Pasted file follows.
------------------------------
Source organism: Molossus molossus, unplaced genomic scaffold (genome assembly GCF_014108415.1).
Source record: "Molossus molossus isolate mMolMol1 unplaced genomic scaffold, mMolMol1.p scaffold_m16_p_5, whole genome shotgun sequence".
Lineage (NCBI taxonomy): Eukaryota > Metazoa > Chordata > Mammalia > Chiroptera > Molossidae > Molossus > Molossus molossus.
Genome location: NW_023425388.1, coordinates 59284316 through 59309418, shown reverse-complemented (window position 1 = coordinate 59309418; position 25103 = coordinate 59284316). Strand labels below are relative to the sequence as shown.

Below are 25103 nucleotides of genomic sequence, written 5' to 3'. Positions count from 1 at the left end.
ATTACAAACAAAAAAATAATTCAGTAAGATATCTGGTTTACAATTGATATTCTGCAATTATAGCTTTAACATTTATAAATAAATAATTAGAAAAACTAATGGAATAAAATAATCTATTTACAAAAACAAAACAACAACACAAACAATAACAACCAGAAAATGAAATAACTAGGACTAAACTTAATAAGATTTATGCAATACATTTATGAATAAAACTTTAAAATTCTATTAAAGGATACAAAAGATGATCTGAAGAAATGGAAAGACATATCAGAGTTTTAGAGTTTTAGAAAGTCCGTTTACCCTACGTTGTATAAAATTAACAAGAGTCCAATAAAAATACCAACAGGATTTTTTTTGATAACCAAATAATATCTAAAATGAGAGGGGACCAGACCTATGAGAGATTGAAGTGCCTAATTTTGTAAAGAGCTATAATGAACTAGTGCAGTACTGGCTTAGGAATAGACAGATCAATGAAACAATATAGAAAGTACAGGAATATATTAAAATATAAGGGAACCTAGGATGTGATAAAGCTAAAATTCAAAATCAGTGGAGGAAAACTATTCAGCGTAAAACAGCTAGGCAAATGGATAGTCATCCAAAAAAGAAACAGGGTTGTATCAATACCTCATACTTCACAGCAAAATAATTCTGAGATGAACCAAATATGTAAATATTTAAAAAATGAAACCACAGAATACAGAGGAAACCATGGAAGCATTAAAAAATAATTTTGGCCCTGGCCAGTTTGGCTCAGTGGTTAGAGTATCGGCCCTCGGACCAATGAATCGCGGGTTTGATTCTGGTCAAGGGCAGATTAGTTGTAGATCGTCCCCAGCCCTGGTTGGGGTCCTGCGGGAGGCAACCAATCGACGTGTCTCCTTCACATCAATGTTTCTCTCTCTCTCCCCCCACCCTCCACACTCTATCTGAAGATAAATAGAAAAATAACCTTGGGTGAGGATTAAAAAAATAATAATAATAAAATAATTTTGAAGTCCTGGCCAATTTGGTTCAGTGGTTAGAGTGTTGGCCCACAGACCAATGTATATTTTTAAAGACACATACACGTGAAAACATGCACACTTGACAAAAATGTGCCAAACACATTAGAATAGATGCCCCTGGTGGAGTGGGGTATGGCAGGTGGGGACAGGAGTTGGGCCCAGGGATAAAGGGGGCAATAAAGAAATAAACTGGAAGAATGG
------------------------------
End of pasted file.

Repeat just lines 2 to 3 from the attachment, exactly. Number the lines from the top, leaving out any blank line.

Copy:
Source record: "Molossus molossus isolate mMolMol1 unplaced genomic scaffold, mMolMol1.p scaffold_m16_p_5, whole genome shotgun sequence".
Lineage (NCBI taxonomy): Eukaryota > Metazoa > Chordata > Mammalia > Chiroptera > Molossidae > Molossus > Molossus molossus.